Failure to Thrive (Adult) and Nursing Care

Afza.Malik GDA

Nursing Care and Failure to Thrive

Failure to Thrive (Adult) and Nursing Care

Failure to Thrive (Adult),Clinical Categorization, Level In Disease Classification, Verdery Propositions About Etiology, Nursing Home Care and FTT.

Failure to Thrive (Adult)

    Adult failure to thrive (FTT) syndrome is defined as a lower-than-expected level of functioning associated with nutritional deficits, depressed mood state, and social isolation. This definition is derived from numerous theoretical, clinical, and research sources (Newbern & Krowchuk , 1994; Verdery , 1996). 

Clinical Categorization

    Clinically, FTT has been used interchangeably with the term's cachexia, frailty, dwindling, nonspecific presentation of illness, and decompensation. 

    Although it has been discussed primarily in relation to the elderly (Egbert , 1996), based on the above definition, it is likely that the syndrome crosses age boundaries and exists in other chronically ill patient populations, for example, adults with multiple sclerosis , AIDS, or diabetes.

Level In Disease Classification

    In the International Classification of Diseases, 10th revision (ICD-10), FTT is most frequently classified as a pediatric diagnosis. In children, FTT is very broadly defined as deviation from an expected growth pattern in terms of norms for age and sex (Frank & Zeisel, 1988).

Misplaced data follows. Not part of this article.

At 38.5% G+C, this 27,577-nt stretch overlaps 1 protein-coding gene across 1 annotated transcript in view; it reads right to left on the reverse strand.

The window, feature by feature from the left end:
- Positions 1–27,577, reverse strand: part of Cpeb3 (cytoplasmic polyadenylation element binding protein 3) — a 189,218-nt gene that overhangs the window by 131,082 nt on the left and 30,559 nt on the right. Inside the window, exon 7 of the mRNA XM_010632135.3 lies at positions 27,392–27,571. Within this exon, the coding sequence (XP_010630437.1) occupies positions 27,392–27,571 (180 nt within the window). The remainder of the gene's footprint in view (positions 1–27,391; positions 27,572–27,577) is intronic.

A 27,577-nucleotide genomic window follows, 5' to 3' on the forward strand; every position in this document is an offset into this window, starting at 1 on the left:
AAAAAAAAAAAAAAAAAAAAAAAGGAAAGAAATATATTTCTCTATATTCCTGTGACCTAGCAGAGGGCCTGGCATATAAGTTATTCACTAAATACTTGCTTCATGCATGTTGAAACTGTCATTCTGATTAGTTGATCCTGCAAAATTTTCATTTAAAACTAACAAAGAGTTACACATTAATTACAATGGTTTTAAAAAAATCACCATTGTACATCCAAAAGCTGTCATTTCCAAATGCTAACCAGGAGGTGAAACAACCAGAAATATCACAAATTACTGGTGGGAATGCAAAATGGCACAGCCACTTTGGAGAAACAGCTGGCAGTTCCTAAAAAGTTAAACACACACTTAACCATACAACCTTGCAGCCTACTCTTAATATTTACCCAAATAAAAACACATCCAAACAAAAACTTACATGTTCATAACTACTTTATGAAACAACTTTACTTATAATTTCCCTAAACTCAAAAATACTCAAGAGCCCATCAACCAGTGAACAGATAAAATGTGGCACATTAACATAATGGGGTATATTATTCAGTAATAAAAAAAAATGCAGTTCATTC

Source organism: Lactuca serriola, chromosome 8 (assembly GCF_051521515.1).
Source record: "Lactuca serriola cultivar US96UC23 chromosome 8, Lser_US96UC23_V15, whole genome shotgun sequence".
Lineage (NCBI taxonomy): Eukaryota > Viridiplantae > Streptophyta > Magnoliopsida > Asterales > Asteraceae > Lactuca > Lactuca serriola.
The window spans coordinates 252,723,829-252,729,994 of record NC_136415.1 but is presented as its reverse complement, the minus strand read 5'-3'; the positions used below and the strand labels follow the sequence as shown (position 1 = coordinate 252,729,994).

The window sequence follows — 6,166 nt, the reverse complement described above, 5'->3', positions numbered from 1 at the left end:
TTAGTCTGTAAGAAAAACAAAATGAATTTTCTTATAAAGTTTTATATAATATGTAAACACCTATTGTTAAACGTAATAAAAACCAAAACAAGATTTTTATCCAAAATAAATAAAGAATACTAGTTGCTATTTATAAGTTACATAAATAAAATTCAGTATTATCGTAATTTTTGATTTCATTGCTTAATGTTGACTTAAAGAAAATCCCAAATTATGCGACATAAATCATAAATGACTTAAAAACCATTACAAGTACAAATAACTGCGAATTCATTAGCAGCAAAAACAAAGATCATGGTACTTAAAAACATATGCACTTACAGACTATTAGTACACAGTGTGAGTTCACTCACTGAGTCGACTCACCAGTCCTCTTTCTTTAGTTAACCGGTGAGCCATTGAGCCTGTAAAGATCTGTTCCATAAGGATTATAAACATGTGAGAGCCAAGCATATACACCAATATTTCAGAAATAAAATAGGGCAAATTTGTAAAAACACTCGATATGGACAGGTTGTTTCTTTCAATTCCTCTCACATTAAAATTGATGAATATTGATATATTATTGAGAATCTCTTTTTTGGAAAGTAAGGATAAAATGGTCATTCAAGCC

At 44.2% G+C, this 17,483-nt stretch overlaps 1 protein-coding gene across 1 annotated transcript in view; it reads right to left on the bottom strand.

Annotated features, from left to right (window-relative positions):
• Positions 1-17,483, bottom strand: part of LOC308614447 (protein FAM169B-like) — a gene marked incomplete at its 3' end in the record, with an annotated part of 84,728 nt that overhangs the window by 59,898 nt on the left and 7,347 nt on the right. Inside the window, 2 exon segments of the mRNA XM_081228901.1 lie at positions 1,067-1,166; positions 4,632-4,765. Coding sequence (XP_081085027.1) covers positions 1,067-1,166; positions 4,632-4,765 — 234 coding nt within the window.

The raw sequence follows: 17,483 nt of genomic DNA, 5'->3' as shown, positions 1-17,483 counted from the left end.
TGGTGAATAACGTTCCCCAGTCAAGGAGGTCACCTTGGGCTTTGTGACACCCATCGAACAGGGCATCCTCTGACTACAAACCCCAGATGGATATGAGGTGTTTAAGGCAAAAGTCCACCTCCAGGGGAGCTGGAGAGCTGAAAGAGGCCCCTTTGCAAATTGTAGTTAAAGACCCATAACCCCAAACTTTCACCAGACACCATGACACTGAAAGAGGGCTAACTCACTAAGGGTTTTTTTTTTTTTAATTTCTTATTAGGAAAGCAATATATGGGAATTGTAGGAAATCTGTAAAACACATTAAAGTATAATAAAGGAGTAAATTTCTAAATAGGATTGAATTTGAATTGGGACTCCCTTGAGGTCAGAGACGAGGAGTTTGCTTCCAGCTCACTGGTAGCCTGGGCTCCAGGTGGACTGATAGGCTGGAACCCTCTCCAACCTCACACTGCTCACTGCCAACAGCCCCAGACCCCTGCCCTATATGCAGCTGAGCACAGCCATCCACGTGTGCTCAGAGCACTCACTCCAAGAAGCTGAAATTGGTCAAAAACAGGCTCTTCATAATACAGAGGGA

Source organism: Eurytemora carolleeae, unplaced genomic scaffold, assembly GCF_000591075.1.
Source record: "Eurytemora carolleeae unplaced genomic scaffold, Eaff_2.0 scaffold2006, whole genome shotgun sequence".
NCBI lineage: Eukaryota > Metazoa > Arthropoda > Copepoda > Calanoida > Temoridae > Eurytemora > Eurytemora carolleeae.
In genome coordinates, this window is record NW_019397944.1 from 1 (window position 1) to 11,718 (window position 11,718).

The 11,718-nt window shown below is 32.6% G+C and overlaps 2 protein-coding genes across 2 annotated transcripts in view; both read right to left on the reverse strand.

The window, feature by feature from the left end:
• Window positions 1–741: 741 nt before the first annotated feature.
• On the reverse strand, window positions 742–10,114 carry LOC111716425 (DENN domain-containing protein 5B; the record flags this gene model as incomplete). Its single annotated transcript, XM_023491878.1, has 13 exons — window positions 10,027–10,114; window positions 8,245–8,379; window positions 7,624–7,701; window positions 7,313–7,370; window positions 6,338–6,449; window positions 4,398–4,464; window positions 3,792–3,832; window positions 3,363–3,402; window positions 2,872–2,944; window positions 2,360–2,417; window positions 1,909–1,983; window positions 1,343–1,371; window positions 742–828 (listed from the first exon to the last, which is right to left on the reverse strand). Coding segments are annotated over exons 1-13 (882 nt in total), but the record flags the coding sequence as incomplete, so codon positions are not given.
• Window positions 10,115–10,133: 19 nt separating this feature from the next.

Pediatric FTT is generally classified as organic, in which there is a known underlying medical condition; nonorganic, in which the causes are psychosocial; or mixed. 

    Advances in pediatric research also have produced a theoretical framework in which mal-nutrition is of fundamental importance, either as a primary cause of failure to thrive or a secondary symptom of a chronic illness.

Verdery Propositions About Etiology

    Based on several years of clinical and research experience with the elderly, Verdery (1996) proposed two interesting ideas about the etiology of adult FTT. 

    The first is that the syndrome may occur in response to an event that triggers a more rapid than normal rate of decline. 

    The idea that a trigger event may be a precursor to FTT needs further investigation but it is intuitively believable from both a clinical and research perspective: an event could be physiological in nature (for example, a hip fracture), environmental (for example, a change in residence), psychological (for example, death of a spouse), or a combination of all three. 

    Verderer's second proposition is that there are two categories of adult FTT. This first is primary adult FTT, where the reasons for the patient's decline are ambiguous or obscure. In secondary adult FTT, the reasons are diagnosable and potentially treatable and there is a wide range of possible underlying factors: 

(a) medical history and treatment, for example, immune function or polypharmacy.

(b) psychological problems, primarily depression.

(c) nutritional factors, including eating disorders.

(d) social and/or environmental factors such as isolation or alcohol intake.